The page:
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Poetry Section #5

Now that we've (hopefully!) finished the first part of this song, let's move on...

Immediately after the first verse, part of it repeats. From now on, this will be the chorus:

θ ޷

޷?

{W Bv ߵ

޷?

...which, of course, means:

Is it the fragrance of the coupled clouds' "love" during the cold season,

Or is it just God's grace?

Is it the charming feeling of my soul's thirst diving into the cold,

Or is it just God's grace?

Go ahead and listen to me singing the chorus...though it certainly isn't the best singing in the world...!

Now, on to the next verse! I apologize once again for my horrible singing:

cV

ɵK

b w

߿ B{W

ȷ

{߿ BZ

c c ...

(Chorus (which, unfortunately, I didn't include in the sound file!)) 

----------------------------------------------------------------------------------------

cV /aadyarOmaharshavum/- written & col., meaning "(both) the first thrill (and...)." Listen! This word is actually two words: c V /aadya rOmaharshavum/. c /aadya/ is an adjective meaning "first." /rOmaharsham/ means "thrill," and the suffix - /-um/ means "and" in Malayalam.

/agumliiya pushpavum/- poetic phrase meaning "and [an] opening flower." Listen! My dad figured out the meaning of /agumliiya/, neither of us remember how. ɢ /pushpam/ is the poetic word for "flower"; the common, colloquial word is /puuvu/.

ɵK /anubhuuthi pakarunna madhuram/- WELL!!! This is an expression literally meaning "sweetness transferring enjoyment." Listen! Obviously the lyricist (M.D. Rajendran) was doing what a lot of Malayalam lyricists (and musicians, etc.) do (disguising such disgusting scenes with flowery language and entrancing music)! Please tell me I don't have to explain that phrase!!! :) /anubhuuthi/ is a poetic (probably not colloquial) word meaning "enjoyment," "experience," or "apprehension." ɵK /pakarunna/ is a descriptive verb (= transferring) from the verb  ɵ /pakaruka/, which means (written & col.?) "to move," "to transfer," "to infect," or "to mix." /madhuram/, perhaps from Sanskrit madhu which means "honey," is written & col. "sweetness."

b  /aa divaasvapnavum/- written & col. for "(both) that daydream (and...)." Listen! /aa/ is written & col. for "that" before a noun. /divaasvapnam/, or "daydream," comes from the words آ /divasam/, written & col. for "day," and /svapnam/, written & col. for "dream."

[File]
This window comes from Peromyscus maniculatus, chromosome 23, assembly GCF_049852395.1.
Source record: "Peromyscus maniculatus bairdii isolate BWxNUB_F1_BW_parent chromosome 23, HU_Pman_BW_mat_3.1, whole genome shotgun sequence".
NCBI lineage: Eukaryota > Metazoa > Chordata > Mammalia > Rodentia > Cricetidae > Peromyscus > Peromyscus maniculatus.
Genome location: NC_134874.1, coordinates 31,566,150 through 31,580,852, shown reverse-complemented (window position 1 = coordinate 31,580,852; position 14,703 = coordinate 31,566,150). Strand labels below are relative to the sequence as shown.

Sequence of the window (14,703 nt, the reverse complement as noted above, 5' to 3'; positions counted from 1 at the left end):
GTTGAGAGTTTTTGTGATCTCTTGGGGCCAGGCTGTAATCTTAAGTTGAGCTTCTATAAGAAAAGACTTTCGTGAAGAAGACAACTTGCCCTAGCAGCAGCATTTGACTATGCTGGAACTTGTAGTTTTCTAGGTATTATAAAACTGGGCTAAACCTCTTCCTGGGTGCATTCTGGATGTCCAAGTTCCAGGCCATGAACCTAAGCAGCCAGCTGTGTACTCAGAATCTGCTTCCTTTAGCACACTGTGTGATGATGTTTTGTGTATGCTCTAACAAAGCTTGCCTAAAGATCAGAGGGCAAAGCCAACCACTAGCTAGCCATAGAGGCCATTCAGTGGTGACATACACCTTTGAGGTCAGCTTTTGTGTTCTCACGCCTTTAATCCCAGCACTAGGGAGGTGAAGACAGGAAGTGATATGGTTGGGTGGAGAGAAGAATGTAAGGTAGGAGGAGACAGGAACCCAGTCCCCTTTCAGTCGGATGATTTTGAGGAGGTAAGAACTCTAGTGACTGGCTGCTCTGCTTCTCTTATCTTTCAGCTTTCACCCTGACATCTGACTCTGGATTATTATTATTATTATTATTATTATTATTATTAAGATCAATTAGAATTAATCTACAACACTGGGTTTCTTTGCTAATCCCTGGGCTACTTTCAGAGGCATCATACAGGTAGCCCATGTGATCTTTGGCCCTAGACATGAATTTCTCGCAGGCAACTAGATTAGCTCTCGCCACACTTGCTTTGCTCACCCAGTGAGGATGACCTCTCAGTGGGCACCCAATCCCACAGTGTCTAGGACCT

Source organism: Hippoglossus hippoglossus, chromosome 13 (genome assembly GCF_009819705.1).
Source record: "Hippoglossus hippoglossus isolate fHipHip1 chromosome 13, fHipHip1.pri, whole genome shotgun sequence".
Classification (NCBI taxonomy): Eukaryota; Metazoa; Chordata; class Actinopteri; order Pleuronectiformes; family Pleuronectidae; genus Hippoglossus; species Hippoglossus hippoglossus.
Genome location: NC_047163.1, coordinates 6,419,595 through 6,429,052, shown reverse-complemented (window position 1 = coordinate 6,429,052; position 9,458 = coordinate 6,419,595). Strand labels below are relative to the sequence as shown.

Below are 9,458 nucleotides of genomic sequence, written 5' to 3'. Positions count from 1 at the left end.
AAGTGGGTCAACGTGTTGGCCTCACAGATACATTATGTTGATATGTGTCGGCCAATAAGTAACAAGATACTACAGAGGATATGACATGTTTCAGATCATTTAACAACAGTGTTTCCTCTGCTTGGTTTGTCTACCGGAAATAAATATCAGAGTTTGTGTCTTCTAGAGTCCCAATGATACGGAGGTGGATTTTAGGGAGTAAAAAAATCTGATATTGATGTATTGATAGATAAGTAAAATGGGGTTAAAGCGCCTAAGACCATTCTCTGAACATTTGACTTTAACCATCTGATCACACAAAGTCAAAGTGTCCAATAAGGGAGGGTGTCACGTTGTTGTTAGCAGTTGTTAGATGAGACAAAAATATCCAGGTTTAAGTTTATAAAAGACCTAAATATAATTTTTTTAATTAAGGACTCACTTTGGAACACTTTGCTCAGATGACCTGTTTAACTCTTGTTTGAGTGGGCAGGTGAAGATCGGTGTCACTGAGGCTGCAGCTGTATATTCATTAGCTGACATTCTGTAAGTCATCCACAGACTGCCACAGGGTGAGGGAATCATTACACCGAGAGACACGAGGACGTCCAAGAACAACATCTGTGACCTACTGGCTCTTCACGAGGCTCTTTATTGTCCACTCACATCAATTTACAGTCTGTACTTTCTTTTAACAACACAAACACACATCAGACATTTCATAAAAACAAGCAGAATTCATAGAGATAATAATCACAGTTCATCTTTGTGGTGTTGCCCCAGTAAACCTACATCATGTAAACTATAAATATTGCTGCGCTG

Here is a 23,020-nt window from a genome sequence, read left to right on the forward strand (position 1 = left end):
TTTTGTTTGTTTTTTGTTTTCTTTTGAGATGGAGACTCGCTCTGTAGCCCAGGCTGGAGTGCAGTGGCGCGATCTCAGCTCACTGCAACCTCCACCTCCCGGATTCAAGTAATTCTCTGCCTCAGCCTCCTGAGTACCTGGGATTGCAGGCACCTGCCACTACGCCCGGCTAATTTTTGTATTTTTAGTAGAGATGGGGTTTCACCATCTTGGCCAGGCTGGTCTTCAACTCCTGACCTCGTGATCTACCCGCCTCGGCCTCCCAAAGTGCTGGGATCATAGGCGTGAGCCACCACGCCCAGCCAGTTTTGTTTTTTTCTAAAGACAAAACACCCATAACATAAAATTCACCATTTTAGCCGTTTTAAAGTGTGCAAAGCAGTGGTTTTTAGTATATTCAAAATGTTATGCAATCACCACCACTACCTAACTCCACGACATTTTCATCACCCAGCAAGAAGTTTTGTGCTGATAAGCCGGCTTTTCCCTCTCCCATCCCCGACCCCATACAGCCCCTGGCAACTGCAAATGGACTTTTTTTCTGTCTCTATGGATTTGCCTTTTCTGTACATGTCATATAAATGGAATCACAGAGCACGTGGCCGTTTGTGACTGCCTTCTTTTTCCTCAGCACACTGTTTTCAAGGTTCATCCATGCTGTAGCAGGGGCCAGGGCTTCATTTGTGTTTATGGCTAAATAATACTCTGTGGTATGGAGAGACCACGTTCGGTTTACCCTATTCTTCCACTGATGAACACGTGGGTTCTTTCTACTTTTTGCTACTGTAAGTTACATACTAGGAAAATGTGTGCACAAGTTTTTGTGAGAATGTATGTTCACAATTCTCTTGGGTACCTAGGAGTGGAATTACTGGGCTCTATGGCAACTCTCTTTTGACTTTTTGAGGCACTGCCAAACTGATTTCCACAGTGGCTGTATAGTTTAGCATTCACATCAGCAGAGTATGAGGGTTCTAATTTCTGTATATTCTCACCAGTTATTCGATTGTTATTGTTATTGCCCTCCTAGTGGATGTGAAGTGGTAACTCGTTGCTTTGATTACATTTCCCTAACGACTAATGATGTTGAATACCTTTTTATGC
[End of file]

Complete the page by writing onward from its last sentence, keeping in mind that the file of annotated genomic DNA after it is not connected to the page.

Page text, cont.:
w /aanandabaashpavum/- written (I don't know if it's actually colloquial) for "and tears of joy." Listen!  This is from the two words w /aanandam/, which is written & col. for joy (the name of Buddha's cousin--Ananda--means the same thing), and ɢ /baashpam/, which is a poetic word for a tear. The colloquial words for "tear" are  HV /kaNNiir/ and/or, more properly, HV /kaNNuniir/. Literally, the colloquial term means "eye-water"; H /kaNN/ means "eye" (written & col.) and V /niir/ (also written & col.?) is a word for "water" in Malayalam and other Dravidian languages.

߿ B{W /kathiriTum hrdayangngaLil/- written & col. for "will blossom in hearts." Listen! ߿ /kathiriTum/ is the future tense of ߿ /kathiriTuka/, which means the same thing as /viriyuka/ from last time (i.e. "to blossom"). B{W /hrdayangngaLil/ comes from the plural form of Ϣ /hrdayam/, which is written & col. for "heart," except in figurative love expressions, where, as explained in Jokes #14, one talks about the "liver" ({ /karaL(u)/ or Z /karaL/).

ȷ /madanagaana pallavi/- written for "the chorus of a delightful song." Listen! - /madana-/ is a prefix in literary Malayalam meaning "delightful" or "passionate." /gaana/ is an adjective which is from the poetic word for a song, Ȣ /gaanam/; the colloquial equivalent is G /paaTT/, which is apparently also the name of a language previously used in Kerala. /pallavi/ means "chorus," or the most emphatic part of the song.

E /hrdaya jiivaranjnjini/- written for "the existent queen of my heart." Listen! The meaning of Ϣ was already discussed; E /jiivaranjnjini/ means "an alive queen" and is made up of two parts: - /jiiva-/ is an adjective from X /jiivan/, which means "life." The more commonly used word for "life" is Ģ /jiivitham/. /ranjnjini/ and ޼ /raanji/ are both fancy, soft-sounding poetic versions of the word /rraaNi/ (written & col.), which means "queen."

{߿ BZ c c /ithaLiTumii nimishangngaL dhanyam dhanyam/- written for "these seconds will give rise to petals full of wealth." Listen! {߿ BZ = {߿ BZ /ithaLiTum ii nimishangngaL/, or "these seconds will give rise to petals." Z /ithaL/ means "petal," so {߿ /ithaLiTuka/ would mean "to give rise to petals," and  {߿ /ithaLiTum/ = "will give rise to petals." /ii/ is written & col. for "this," and  BZ /nimishangngaL/ (plural of ע /nimisham/) is written & col. for "seconds." c /dhanyam/, or "wealth," is a more poetic equivalent for what is more commonly known as Ȣ /dhanam/ (same meaning).

So, this is our translation for the second part of Sisirakala:

The first thrill and an opening flower,

Sweetness transferring enjoyment,

That daydream and those tears of joy

Will blossom in our hearts.

The chorus of a delightful song, the existent queen of my heart,

These seconds will give rise to petals full of wealth--

During the cold season...

And finally, at last, the last part of the poem next time, for those of you who are still interested...!

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